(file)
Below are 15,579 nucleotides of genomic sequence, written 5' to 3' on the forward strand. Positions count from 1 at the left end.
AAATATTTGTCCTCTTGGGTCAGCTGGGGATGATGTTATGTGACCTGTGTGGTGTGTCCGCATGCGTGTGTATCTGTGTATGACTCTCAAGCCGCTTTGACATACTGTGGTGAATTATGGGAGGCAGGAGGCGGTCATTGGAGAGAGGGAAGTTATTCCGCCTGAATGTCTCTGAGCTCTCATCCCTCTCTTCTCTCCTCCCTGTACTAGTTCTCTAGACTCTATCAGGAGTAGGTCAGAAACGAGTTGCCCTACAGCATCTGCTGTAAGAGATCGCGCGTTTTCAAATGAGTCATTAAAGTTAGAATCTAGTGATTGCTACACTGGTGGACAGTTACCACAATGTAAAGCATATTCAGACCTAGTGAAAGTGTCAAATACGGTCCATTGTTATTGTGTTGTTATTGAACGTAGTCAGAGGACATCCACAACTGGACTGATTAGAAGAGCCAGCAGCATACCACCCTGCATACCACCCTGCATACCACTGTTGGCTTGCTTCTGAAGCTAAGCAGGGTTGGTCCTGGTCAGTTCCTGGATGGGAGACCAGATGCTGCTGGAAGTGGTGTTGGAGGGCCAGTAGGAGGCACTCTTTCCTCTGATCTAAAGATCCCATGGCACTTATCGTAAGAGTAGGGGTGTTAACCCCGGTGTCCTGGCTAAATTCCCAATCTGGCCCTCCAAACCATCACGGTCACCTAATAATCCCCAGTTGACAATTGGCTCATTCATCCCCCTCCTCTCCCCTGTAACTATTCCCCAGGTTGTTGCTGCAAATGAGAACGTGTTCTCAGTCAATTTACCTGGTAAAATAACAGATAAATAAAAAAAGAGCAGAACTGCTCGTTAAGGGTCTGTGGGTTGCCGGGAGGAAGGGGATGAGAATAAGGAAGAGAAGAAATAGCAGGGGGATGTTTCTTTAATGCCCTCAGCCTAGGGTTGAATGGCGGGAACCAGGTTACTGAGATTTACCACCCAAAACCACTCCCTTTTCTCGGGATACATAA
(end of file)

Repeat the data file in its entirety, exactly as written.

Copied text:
Below are 15,579 nucleotides of genomic sequence, written 5' to 3' on the forward strand. Positions count from 1 at the left end.
AAATATTTGTCCTCTTGGGTCAGCTGGGGATGATGTTATGTGACCTGTGTGGTGTGTCCGCATGCGTGTGTATCTGTGTATGACTCTCAAGCCGCTTTGACATACTGTGGTGAATTATGGGAGGCAGGAGGCGGTCATTGGAGAGAGGGAAGTTATTCCGCCTGAATGTCTCTGAGCTCTCATCCCTCTCTTCTCTCCTCCCTGTACTAGTTCTCTAGACTCTATCAGGAGTAGGTCAGAAACGAGTTGCCCTACAGCATCTGCTGTAAGAGATCGCGCGTTTTCAAATGAGTCATTAAAGTTAGAATCTAGTGATTGCTACACTGGTGGACAGTTACCACAATGTAAAGCATATTCAGACCTAGTGAAAGTGTCAAATACGGTCCATTGTTATTGTGTTGTTATTGAACGTAGTCAGAGGACATCCACAACTGGACTGATTAGAAGAGCCAGCAGCATACCACCCTGCATACCACCCTGCATACCACTGTTGGCTTGCTTCTGAAGCTAAGCAGGGTTGGTCCTGGTCAGTTCCTGGATGGGAGACCAGATGCTGCTGGAAGTGGTGTTGGAGGGCCAGTAGGAGGCACTCTTTCCTCTGATCTAAAGATCCCATGGCACTTATCGTAAGAGTAGGGGTGTTAACCCCGGTGTCCTGGCTAAATTCCCAATCTGGCCCTCCAAACCATCACGGTCACCTAATAATCCCCAGTTGACAATTGGCTCATTCATCCCCCTCCTCTCCCCTGTAACTATTCCCCAGGTTGTTGCTGCAAATGAGAACGTGTTCTCAGTCAATTTACCTGGTAAAATAACAGATAAATAAAAAAAGAGCAGAACTGCTCGTTAAGGGTCTGTGGGTTGCCGGGAGGAAGGGGATGAGAATAAGGAAGAGAAGAAATAGCAGGGGGATGTTTCTTTAATGCCCTCAGCCTAGGGTTGAATGGCGGGAACCAGGTTACTGAGATTTACCACCCAAAACCACTCCCTTTTCTCGGGATACATAA